JEFFERSON CITY, MO. The Missouri River was so low during the summer that barge traffic came to a halt on July 20, and did not resume until after Aug. 14, the Jefferson City News Tribune reported Saturday.
The U.S. Army Corps of Engineers wanted to release more water upstream, but were stymied by the U.S. Fish and Wildlife Service, which worried that the water would flood the eggs of two species of birds along the riverbank, Corps spokesman Paul Johnston said.
The eggs belonged to piping plovers and interior least terns, which had placed their nests close to the edge of the water, just south of the Gavins Point Dam in South Dakota.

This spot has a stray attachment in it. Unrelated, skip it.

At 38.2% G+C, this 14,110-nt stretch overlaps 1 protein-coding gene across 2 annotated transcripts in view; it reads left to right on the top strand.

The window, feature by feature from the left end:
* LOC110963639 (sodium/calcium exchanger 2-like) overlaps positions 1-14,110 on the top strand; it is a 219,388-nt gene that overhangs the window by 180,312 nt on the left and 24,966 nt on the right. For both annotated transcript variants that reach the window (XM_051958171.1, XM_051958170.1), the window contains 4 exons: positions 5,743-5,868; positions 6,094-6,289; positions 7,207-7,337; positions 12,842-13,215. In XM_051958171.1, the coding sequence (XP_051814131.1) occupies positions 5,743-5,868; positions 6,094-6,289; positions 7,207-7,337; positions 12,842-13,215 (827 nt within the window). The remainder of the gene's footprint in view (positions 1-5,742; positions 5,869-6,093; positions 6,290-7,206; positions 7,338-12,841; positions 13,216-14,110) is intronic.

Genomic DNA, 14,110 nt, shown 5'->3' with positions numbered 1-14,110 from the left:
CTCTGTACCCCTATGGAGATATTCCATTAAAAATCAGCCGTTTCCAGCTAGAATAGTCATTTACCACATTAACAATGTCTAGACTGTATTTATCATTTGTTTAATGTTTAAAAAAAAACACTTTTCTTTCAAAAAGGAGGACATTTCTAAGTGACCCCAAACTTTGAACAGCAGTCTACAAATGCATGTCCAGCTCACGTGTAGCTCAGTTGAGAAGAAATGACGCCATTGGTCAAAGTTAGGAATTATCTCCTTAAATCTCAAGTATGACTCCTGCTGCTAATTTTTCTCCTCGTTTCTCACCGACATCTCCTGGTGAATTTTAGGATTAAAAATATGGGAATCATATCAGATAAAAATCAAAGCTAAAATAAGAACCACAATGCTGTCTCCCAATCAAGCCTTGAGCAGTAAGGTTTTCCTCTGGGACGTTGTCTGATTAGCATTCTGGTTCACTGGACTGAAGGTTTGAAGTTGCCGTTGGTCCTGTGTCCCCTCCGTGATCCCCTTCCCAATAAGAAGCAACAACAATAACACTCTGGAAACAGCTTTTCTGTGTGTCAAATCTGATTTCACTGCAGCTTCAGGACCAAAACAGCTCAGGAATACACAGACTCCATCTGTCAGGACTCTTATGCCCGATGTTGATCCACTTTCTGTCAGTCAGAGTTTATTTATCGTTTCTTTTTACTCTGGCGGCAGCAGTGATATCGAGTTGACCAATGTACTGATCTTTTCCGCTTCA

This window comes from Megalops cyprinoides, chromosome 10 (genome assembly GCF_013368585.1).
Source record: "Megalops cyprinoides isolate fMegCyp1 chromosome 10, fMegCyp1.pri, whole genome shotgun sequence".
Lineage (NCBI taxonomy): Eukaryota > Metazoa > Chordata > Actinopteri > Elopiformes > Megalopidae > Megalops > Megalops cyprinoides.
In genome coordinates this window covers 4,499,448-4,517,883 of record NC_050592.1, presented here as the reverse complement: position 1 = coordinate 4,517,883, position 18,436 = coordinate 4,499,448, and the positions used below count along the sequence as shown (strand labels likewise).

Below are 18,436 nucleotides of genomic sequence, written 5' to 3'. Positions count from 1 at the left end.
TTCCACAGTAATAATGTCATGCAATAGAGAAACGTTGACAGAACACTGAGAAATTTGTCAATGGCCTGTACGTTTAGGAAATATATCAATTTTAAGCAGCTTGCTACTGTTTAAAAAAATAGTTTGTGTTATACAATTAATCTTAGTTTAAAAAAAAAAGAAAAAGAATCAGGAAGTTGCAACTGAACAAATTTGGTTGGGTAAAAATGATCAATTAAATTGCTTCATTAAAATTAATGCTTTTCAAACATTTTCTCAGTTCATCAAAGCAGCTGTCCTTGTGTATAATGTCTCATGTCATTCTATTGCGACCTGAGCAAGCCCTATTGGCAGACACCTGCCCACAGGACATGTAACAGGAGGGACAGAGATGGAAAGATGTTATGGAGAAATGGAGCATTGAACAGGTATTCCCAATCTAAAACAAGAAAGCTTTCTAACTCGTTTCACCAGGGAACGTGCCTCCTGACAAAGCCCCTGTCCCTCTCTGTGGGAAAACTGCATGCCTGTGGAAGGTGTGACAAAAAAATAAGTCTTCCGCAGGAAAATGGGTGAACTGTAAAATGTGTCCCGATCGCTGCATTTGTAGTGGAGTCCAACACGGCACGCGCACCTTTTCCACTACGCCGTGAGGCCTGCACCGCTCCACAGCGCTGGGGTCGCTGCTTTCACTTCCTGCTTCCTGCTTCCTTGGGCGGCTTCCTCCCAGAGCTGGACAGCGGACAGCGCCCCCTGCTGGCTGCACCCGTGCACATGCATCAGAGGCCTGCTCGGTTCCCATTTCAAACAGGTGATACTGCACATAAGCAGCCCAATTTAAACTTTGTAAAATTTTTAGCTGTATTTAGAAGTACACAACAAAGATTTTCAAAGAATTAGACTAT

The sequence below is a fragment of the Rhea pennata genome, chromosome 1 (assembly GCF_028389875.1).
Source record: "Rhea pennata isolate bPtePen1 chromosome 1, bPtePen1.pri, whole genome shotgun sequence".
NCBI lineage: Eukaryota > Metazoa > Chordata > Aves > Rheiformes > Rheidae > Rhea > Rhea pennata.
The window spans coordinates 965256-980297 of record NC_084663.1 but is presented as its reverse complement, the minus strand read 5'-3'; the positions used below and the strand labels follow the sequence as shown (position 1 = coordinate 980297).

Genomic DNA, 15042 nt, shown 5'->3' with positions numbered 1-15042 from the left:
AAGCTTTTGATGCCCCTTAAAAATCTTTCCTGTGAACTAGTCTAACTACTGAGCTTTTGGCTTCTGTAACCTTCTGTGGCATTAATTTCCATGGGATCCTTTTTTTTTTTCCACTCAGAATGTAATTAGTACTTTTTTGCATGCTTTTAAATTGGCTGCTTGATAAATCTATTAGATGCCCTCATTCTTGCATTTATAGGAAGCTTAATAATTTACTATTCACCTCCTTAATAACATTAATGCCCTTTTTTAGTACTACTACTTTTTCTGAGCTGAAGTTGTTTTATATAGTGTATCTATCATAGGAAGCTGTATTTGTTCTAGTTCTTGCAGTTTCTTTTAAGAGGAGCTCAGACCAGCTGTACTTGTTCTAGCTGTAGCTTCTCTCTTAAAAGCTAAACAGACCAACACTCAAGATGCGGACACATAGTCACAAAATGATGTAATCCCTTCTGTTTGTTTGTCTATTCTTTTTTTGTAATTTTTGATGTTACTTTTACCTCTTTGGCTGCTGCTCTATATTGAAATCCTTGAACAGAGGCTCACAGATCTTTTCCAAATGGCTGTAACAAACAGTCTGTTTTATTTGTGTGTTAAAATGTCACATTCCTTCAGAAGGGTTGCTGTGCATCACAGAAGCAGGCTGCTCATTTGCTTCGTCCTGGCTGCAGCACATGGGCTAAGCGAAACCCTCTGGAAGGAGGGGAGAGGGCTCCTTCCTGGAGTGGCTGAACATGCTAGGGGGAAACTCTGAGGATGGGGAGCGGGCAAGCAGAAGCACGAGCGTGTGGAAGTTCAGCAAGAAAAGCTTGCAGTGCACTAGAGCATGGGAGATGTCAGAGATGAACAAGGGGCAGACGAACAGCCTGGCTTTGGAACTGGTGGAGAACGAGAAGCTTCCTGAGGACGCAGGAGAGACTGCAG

The least tern is a small, gull-like bird listed on the federal endangered species list. Piping plovers are listed as threatened. About 730 piping plover adults have been counted along the Missouri, along with 1,134 adult least terns. Raising the river in July might have swamped 270 eggs or chicks.
The halt has the barge industry worried that endangered species trumped the need to keep river levels high enough to navigate.